Majority of Americans Think They Can't Run for Office

The majority of Americans -- including two-thirds of American women -- think their pasts would preclude them from ever seeking election

Less than a day after more-than-a-decade-old allegations of sexual harassment against GOP presidential candidate Herman Cain broke into view, the latest 60 Minutes/Vanity Fair poll revealed that the majority of Americans said "their past would preclude them from running for public office."

Asked to consider decisions made in the past that could come out in an election, 62 percent of Americans don't think they could run for office, with women (66 percent) more inclined to say they could not run than men (58 percent).

The 60 Minutes/Vanity Fair poll asks questions not usually asked by CBS pollsters.

Presented by

Garance Franke-Ruta is a former senior editor covering national politics at The Atlantic.

How to Cook Spaghetti Squash (and Why)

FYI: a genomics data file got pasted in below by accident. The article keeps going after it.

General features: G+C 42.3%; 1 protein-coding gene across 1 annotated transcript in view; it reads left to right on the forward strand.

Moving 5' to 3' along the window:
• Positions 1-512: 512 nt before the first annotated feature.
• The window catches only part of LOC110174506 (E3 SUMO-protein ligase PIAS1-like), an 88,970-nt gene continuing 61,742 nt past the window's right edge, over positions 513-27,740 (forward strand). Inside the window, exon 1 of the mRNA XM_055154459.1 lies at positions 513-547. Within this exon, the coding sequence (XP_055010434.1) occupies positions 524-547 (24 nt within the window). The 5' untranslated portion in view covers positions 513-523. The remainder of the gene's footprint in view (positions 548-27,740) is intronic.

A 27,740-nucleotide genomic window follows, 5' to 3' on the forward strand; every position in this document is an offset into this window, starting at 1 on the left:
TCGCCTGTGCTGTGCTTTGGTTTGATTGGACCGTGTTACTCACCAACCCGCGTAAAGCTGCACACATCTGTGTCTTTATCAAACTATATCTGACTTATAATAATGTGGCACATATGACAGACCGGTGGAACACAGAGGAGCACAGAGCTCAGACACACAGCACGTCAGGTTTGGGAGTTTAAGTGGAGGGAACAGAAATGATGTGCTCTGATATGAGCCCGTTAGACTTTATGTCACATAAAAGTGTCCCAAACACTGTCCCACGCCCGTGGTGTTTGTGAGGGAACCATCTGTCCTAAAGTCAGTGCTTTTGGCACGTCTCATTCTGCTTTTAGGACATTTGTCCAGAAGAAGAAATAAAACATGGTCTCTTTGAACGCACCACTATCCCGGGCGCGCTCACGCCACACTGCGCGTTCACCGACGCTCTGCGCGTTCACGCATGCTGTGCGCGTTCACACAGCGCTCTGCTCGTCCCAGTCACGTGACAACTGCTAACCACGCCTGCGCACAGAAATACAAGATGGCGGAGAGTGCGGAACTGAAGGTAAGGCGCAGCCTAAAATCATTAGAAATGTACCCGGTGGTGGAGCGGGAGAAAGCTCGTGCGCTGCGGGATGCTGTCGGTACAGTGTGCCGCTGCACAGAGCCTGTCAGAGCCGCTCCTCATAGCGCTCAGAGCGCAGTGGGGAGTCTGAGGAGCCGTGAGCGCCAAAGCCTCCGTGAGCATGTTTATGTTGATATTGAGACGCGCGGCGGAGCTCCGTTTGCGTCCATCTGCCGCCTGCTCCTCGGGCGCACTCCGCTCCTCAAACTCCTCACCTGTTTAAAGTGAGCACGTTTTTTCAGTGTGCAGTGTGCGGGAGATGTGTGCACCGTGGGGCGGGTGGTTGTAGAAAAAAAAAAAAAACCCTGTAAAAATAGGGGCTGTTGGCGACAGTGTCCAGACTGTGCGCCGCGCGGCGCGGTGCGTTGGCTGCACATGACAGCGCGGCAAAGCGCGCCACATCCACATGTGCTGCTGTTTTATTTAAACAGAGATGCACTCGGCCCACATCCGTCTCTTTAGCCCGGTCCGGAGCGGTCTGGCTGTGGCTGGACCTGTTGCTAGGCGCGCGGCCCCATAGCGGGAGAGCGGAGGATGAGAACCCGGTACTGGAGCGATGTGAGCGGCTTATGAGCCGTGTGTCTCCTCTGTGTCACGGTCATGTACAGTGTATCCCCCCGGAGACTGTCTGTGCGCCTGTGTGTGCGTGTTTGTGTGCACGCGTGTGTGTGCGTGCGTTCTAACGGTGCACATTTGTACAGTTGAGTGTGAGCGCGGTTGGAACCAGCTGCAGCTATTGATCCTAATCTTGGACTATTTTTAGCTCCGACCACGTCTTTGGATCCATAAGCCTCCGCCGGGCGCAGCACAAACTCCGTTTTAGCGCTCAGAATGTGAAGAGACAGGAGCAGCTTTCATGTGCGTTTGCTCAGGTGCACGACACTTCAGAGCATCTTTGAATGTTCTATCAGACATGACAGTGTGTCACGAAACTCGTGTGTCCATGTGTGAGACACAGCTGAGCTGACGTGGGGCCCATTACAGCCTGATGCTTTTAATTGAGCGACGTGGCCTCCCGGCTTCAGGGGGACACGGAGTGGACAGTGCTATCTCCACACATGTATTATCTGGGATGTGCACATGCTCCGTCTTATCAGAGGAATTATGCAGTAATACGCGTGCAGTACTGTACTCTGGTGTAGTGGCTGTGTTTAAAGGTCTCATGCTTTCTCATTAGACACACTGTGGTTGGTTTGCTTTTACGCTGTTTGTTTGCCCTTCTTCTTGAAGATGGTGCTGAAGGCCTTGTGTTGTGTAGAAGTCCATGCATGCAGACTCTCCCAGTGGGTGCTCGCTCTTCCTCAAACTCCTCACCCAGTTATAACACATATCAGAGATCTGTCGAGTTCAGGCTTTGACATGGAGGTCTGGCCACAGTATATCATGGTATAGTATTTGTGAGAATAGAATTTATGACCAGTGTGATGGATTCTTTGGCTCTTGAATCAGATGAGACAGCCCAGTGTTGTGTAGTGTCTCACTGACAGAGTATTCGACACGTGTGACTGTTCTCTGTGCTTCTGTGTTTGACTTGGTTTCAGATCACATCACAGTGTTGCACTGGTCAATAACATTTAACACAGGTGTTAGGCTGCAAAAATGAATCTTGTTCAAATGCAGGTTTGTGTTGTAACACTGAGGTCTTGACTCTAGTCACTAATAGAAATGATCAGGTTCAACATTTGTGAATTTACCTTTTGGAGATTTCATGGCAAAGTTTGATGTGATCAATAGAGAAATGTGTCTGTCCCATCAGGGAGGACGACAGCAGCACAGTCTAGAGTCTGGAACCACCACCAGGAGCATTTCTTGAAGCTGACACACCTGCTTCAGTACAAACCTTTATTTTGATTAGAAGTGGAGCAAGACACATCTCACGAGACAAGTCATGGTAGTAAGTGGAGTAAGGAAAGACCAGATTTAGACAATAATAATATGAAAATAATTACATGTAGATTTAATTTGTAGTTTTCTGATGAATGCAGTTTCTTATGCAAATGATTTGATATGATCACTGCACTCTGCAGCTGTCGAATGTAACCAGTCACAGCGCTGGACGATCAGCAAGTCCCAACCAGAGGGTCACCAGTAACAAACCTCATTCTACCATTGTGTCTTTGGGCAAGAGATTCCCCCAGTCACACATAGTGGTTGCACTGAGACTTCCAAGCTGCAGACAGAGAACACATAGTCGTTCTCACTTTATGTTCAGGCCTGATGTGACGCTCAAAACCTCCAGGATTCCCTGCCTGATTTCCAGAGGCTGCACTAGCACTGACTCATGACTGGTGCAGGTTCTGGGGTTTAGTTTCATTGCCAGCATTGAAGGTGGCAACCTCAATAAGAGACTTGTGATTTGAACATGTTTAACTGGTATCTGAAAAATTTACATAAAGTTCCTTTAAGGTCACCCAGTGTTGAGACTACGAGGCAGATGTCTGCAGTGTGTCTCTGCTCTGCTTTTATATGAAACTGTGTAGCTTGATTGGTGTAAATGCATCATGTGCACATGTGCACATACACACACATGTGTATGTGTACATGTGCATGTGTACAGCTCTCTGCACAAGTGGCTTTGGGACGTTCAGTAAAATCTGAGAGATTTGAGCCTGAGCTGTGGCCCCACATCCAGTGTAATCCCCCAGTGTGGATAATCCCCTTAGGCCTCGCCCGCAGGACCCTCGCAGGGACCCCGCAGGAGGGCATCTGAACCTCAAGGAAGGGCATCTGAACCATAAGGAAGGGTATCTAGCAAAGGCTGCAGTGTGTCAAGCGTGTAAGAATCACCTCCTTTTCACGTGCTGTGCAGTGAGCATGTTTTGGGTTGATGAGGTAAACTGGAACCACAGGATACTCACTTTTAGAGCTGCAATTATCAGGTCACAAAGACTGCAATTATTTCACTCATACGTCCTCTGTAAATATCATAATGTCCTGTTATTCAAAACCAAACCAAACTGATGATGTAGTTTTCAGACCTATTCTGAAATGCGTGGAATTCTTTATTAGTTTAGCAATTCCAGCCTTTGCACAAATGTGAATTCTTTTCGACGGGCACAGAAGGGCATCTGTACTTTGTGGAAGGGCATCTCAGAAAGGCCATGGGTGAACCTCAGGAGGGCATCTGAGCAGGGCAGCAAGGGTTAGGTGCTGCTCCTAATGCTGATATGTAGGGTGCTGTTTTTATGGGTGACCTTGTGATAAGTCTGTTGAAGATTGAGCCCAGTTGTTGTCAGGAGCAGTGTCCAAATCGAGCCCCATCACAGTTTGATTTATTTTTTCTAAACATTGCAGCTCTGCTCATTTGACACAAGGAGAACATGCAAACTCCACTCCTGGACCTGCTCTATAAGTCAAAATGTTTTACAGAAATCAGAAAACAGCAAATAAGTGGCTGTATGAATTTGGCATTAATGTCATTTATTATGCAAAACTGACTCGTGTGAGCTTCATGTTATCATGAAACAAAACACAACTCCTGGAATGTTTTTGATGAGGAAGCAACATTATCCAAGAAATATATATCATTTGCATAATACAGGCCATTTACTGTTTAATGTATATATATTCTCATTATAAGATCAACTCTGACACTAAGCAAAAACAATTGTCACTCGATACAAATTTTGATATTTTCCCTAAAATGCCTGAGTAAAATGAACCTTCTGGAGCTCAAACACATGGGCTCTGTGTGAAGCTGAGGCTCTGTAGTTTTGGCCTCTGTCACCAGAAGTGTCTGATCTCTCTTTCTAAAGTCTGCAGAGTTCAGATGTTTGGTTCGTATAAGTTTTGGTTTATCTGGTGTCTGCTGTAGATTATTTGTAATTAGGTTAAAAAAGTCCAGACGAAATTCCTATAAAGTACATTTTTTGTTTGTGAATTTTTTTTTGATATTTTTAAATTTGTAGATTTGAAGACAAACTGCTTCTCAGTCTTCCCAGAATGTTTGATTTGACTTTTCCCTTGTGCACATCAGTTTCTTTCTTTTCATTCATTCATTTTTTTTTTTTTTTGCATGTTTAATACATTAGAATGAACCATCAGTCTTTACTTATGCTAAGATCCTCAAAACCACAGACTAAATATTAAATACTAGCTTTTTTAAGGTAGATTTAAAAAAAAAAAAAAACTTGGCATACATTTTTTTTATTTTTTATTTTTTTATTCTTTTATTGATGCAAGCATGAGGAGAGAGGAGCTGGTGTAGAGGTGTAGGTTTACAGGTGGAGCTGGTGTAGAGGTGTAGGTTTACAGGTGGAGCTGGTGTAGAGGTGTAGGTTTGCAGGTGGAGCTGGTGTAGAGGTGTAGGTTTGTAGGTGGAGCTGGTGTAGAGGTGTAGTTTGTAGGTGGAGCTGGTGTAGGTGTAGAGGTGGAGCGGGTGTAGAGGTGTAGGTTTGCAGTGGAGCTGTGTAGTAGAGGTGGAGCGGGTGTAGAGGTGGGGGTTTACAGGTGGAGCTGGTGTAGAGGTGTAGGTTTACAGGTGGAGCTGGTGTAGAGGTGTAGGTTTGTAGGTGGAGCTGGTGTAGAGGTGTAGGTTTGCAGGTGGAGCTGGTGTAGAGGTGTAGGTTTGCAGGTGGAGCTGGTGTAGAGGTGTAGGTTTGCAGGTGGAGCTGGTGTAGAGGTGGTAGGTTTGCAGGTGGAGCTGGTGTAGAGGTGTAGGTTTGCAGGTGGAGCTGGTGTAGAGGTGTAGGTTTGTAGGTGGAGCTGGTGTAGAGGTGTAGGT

Cooking for yourself is one of the surest ways to eat well. Bestselling author Mark Bittman teaches James Hamblin the recipe that everyone is Googling.

Join the Discussion

After you comment, click Post. If you’re not already logged in you will be asked to log in or register.

blog comments powered by Disqus

Video

How to Cook Spaghetti Squash (and Why)

Cooking for yourself is one of the surest ways to eat well.

Video

Before Tinder, a Tree

Looking for your soulmate? Write a letter to the "Bridegroom's Oak" in Germany.

Video

The Health Benefits of Going Outside

People spend too much time indoors. One solution: ecotherapy.

Video

Where High Tech Meets the 1950s

Why did Green Bank, West Virginia, ban wireless signals? For science.

Video

Yes, Quidditch Is Real

How J.K. Rowling's magical sport spread from Hogwarts to college campuses

Video

Would You Live in a Treehouse?

A treehouse can be an ideal office space, vacation rental, and way of reconnecting with your youth.

More in Politics

Just In